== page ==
A reader writes:

As an immigration attorney, I was so disappointed to read this.  I had been elated by the news about the immigration court in Queens staying removal proceedings for the same sex spouse of a U.S. citizen to allow time for her immigrant visa petition to be adjudicated pending the resolution of the DOMA litigation.  Just last week I was at a meeting of the American Immigration Lawyers Associate DC chapter, at which Sarah Taylor, the Director of the USCIS Washington District Office, enthusiastically responded in the affirmative when asked if her office would be holding immigrant visa petitions filed by same-sex spouses in abeyance (it was the clearest and most unambiguous answer she gave to any question that night).

Yesterday, it was confirmed that this was a national policy, and I was giddily discussing with my colleague whether USCIS would issue work permits to same-sex spouses who applied for adjustment of status to permanent resident simultaneously with the filing of the immigrant visa petition.  Straight foreign nationals are entitled to work permits under these circumstances in order to allow them to work while their green card applications remain pending.  Why wouldn’t it be the same for gay foreign nationals whose immigrant visa petitions were being held in abeyance? 

At least one current client and one potential client have already inquired about this - so hopeful were they and we the past couple of days.  I just had to email the potential client with the latest update and sadly advise her to hold off on having her spouse file the petition, since it could jeopardize her ability to get a nonimmigrant visa and would probably be rejected soon anyway.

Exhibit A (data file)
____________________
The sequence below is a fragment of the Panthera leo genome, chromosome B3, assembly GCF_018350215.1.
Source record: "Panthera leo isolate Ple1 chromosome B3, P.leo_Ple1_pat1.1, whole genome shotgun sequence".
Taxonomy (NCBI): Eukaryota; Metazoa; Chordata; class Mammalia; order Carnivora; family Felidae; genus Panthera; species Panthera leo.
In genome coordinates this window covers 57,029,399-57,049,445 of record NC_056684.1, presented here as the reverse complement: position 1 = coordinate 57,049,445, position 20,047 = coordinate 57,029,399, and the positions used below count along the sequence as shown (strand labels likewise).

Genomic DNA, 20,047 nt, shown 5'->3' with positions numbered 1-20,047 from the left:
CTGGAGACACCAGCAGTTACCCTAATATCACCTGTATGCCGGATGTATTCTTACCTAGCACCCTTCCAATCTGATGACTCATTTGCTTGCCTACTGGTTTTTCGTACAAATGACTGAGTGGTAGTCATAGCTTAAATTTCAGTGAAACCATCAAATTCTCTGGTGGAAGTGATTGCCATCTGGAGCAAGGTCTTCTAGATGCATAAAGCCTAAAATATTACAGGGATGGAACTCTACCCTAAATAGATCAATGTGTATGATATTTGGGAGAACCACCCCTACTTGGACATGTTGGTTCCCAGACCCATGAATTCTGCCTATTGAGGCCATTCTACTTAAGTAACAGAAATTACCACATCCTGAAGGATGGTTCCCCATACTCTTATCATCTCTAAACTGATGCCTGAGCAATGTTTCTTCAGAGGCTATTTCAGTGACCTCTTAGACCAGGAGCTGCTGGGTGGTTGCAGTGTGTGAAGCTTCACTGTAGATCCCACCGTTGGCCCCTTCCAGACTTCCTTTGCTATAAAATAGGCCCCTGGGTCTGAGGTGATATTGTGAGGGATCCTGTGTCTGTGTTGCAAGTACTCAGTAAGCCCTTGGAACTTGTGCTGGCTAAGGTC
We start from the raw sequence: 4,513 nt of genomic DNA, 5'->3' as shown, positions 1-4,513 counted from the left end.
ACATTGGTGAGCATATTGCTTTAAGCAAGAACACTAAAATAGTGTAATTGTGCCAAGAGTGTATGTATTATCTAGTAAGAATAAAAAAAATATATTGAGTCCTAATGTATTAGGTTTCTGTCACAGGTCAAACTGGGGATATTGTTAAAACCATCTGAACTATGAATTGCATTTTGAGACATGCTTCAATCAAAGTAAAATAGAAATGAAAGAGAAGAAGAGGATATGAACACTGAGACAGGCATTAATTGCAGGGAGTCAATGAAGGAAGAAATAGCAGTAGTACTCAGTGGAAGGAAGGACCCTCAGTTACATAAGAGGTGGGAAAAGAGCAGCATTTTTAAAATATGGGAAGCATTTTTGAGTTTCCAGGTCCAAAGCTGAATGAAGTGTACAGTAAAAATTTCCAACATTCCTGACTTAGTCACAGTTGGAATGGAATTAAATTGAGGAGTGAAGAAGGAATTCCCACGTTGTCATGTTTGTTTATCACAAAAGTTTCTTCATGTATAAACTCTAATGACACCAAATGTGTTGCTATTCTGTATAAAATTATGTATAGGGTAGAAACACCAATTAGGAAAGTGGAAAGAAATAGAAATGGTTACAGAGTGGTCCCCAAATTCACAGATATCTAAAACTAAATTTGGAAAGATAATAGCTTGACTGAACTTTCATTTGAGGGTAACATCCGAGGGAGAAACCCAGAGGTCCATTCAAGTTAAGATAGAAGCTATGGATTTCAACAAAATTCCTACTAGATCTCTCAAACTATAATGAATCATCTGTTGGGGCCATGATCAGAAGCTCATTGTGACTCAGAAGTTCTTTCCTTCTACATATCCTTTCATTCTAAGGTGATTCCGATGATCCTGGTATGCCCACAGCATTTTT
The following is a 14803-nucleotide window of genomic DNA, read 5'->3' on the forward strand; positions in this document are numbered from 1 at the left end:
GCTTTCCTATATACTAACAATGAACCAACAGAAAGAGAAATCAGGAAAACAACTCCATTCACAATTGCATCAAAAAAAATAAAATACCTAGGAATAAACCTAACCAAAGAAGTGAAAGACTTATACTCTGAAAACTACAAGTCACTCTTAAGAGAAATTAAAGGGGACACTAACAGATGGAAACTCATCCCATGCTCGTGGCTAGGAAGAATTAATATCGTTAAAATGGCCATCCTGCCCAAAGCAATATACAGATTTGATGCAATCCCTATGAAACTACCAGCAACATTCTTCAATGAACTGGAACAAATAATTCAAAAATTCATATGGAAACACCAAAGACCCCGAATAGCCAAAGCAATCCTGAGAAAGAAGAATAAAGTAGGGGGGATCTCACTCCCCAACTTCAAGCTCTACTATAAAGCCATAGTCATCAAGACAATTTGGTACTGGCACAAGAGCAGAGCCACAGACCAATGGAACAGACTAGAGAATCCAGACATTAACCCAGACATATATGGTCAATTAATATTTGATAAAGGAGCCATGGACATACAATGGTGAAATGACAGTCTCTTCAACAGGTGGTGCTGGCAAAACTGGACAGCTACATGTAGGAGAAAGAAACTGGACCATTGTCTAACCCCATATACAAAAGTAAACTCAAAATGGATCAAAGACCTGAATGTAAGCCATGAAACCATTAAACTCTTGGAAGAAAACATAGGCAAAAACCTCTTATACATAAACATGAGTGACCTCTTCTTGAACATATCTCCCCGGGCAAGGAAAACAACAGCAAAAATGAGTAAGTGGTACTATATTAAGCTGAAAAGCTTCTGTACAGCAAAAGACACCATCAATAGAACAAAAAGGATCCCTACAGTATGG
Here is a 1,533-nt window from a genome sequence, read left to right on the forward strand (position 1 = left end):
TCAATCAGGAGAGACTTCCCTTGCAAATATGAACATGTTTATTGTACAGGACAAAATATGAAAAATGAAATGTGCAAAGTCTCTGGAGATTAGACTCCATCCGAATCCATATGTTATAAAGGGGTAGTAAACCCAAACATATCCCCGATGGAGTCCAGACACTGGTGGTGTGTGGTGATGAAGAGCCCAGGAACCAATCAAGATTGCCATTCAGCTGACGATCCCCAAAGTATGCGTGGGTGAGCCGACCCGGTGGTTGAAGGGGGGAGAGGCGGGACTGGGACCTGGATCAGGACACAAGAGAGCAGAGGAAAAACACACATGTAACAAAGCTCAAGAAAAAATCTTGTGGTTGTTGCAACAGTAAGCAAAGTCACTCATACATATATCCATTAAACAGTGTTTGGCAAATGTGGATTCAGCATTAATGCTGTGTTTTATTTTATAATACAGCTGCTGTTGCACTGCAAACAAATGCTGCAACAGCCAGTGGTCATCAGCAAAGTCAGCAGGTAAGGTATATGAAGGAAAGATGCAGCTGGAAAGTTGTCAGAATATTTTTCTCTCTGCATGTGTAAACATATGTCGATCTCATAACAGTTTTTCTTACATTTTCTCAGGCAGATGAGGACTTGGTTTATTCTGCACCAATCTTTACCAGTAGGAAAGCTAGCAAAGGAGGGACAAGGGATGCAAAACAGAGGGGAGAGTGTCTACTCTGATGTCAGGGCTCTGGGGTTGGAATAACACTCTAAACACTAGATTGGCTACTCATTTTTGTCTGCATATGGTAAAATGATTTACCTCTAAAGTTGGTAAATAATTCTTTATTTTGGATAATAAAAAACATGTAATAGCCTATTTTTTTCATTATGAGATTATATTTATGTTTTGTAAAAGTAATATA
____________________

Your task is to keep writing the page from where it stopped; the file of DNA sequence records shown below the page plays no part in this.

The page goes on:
The Obama administration would be absolutely within its rights to continue to hold these petitions in abeyance until the DOMA litigation is resolved by the courts.  But having observed the administration’s posture during the DADT debate, I am unsurprised that it now appears we will soon get news that these petitions will be rejected once again.

On another note, I am shocked that you have been here so long doing such prominent work and don’t have a green card yet.  You surely qualified in any of several employment-based categories long ago.  I’m obviously not looking for you to discuss this on the Dish or even to explain your situation to me.  Just wanted to tell you how struck I was reading that you’re still not an LPR.  Really hope it comes through soon.

We want to hear what you think about this article. Submit a letter to the editor or write to letters@theatlantic.com.